TATSUYA KATO: I think Schecter’s ultimate goal is the same as mine. I don’t sense a rivalry, though it’s interesting to think about them both being involved in one band.
I’ve gotten an offer to use an Ibanez guitar and I was the one who said no. (laughs) I chose Shechter over Ibanez because I wanted to make the guitar that I wanted from scratch.
So I chose Shechter because they have the same vision that I did on building guitars.
THE NATURAL ARISTOCRAT: That’s a commercial worthy sentence.
YOSH MORITA: (laughs) Yeah!
THE NATURAL ARISTOCRAT: How did the band members of Survive Said the Prophet originally meet each other?
YOSH MORITA: I’ll keep it short (laughs). I think Ivan was the first one to join out of all the members. We actually used to work at American Apparel in Japan!
He was working for the Men’s Department. I was working for the Ladies’ Department. And the Men’s Department looked like it was so much more fun than the Women’s Department!
So honestly, I would be looking at them with envy from the Women’s Department! (laughs) They’d always be having fun. So there’s a little bit of jealousy there. But then we met at a live show in Japan called Cyclone.
He was originally asked to be a part of this different metal band called ‘Her Name and Blood’. And he was checking out their band. I was like, ‘Hey, what are you doing here?’ and he replied, ‘I play guitar.’ I was like, ‘Well, s**t!
We bought a few tequila shots and right away we clicked. I told him, ‘Hey, we’re looking for a guitarist. You wanna come to the studio?’
Didn’t send him any of our tracks, by the way. He just came through, jammed with us, and left.
Then I think a month or two later when we released our first EP, he checked it out and he was like, ‘Hey, you guys still looking for a guitarist?’ I said, ‘Absolutely!’ And from there on, Ivan joined in and then afterwards Show joined.
At that point we had like five drummers because we didn’t have an appointed drummer. We had support drummers. So he was one of them. And he had no intention of joining the band.
He was like, ‘I’ll play one show with you guys, or one tour leg for you guys and then I’m done. I’m dipping.’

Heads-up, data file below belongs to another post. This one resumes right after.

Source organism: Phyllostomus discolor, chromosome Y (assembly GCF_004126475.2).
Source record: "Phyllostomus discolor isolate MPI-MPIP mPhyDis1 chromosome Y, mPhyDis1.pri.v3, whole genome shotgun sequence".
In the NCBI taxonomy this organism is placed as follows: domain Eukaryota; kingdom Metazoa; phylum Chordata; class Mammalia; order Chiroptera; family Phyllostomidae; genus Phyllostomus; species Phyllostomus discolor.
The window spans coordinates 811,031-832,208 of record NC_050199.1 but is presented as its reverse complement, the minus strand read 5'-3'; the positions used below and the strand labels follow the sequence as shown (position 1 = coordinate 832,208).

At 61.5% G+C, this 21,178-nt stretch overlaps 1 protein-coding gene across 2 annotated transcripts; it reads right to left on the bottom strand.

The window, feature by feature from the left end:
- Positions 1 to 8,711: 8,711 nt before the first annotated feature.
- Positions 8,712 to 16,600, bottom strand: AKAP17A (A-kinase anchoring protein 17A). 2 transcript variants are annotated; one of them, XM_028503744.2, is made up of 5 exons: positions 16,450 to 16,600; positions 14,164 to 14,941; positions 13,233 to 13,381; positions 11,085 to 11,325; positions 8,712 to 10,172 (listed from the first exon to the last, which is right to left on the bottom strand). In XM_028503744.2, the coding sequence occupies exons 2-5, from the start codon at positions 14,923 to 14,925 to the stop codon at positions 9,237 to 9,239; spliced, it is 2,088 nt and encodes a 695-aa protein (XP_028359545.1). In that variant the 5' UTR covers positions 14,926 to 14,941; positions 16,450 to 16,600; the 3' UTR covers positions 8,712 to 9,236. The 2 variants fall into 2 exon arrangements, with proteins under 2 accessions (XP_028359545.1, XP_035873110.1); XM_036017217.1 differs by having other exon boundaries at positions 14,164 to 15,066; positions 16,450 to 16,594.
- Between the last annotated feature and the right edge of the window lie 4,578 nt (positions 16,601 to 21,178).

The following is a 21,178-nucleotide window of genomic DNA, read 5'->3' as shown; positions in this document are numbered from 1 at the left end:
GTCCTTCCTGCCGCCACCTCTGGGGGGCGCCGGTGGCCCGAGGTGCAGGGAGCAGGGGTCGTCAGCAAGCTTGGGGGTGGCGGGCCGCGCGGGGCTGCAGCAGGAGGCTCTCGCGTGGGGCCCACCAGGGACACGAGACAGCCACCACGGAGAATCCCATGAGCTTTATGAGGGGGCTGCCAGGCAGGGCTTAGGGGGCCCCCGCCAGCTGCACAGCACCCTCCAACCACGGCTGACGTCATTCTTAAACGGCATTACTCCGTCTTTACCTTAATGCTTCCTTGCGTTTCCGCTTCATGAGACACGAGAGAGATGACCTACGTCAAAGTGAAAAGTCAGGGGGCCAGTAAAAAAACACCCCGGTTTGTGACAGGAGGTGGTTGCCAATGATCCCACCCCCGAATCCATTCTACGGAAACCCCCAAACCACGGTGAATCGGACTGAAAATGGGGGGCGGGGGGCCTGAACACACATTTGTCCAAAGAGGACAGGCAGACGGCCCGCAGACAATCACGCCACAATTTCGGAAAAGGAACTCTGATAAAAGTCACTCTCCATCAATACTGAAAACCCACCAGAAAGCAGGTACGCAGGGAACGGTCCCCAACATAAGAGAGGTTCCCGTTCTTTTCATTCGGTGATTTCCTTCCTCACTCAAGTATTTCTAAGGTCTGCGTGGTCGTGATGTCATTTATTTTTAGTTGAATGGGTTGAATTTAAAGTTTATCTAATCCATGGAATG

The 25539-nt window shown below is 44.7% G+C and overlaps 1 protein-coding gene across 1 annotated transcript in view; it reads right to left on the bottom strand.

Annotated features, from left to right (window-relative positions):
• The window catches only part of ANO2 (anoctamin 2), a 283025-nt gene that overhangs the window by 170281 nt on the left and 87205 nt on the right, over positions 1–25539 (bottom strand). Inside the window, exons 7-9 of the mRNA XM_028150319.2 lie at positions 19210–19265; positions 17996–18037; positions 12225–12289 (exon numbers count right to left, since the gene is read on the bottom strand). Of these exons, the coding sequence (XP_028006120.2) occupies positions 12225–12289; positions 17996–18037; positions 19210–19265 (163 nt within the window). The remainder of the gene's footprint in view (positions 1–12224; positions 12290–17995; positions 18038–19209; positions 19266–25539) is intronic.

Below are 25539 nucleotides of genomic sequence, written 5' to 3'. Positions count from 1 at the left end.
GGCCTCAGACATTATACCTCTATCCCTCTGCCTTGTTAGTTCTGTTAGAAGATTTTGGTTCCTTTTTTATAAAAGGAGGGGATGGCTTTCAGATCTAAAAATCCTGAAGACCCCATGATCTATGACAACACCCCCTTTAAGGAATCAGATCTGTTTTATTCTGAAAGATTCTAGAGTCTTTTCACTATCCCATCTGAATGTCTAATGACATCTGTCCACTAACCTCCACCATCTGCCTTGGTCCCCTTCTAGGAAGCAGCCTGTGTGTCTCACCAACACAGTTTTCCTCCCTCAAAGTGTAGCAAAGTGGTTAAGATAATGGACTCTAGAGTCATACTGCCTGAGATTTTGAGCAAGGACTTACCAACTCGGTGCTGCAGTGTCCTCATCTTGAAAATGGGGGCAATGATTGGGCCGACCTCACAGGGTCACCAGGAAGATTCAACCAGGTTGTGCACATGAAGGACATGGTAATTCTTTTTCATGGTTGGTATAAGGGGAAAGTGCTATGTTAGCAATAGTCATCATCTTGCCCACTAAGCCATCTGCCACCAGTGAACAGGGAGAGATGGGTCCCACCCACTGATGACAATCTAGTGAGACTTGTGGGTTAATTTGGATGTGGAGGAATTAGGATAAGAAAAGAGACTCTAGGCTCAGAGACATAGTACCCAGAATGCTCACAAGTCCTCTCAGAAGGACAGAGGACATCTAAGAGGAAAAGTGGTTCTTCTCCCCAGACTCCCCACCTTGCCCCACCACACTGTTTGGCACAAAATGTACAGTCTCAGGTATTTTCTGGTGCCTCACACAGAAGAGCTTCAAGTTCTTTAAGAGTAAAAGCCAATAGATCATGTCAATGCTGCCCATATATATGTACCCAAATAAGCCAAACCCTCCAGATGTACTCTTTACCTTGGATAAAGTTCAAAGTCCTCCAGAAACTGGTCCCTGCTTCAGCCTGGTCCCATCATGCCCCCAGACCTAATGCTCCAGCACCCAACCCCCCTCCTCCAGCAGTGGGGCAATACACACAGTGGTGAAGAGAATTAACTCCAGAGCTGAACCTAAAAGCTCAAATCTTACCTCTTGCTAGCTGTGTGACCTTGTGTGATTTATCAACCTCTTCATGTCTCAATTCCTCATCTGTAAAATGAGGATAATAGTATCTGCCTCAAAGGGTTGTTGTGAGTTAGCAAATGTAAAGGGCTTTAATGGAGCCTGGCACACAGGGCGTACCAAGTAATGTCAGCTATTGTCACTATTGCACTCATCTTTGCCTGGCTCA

Well, he’s in the band now! (laughs) and he is not only drumming, but he’s screaming. We kept on asking him to come back. Like, we have another tour leg that the other drummers can’t play.
Could you keep playing? And then he was like, ‘All right, I’ll play’. And then just lo and behold, a few months later he’s in the band.
And then Tatsuya was originally in a different band called Fake Face, and they were pretty big in Sendai as well.
When he announced that he was leaving the band, our guitarist at that time announced that he was leaving the band as well. So we slowly went up to Tatsuya and were like, ‘Yo, how would you feel about joining our band?’ And he, he actually said no the first time.
He was like, ‘No, I’m good. I made a decision in my life to move on from music. I’m gonna go fishing.’
He’s still a pro fisherman right now! So he did both of them, right? He’s doing great.
But I think like the third time we asked him, he was like, ‘All right, I’ll go into the studio with you guys just once. And then he came through from Sendai to Tokyo with an amp on his arm and guitar on his side on a train.
He came through, it’s like a few hours of a train ride. But he came through and we’re like, ‘This is it. This is the guy, this is our guy.’
He’s super dedicated. And he comes all the way, like he’s not di**ing around, you know? He’s serious about his decisions. That’s why he told us he didn’t wanna join the band at first.
So he was the last guy to finally commit. That’s how we have the band members we do now.
On New York City:
YOSH MORITA: The first thing Tatsuya wanted to do was go fishing in Central Park this morning! (laughs) I was like, ‘Do people actually fish in Central Park? I’ve never heard of anyone doing that!’ (laughs)
THE NATURAL ARISTOCRAT: Thank you everyone!
SURVIVE SAID THE PROPHET: Thank you, great questions!
– Be sure to check out our Exclusive Photos of Survive Said the Prophet‘s Concert at Anime NYC 2023!
More Anime NYC 2023 Exclusives:
Be sure to check out:
Visit the Anime NYC section for more exclusive interviews, photos, video, and on-site event coverage you won’t get anywhere else but The Natural Aristocrat®!
Legal: All photos in this article are Copyright © 2023 Nir Regev – The Natural Aristocrat®.
* If you’d like to license these Survive Said the Prophet Concert Photos, contact [email protected].
Photos and Article Copyright:
– All content on The Natural Aristocrat® is Copyright © 2016-2024 TheNaturalAristocrat.com. All rights reserved. This includes (but not limited to) ALL photos, videos and text in this article.
No part of this website or any of its contents may be reproduced, copied, modified, adapted, or excerpted in any way without the prior written consent and permission of The Natural Aristocrat® author Nir Regev.
This content policy applies to but is NOT limited to all text, videos, photos, and audio.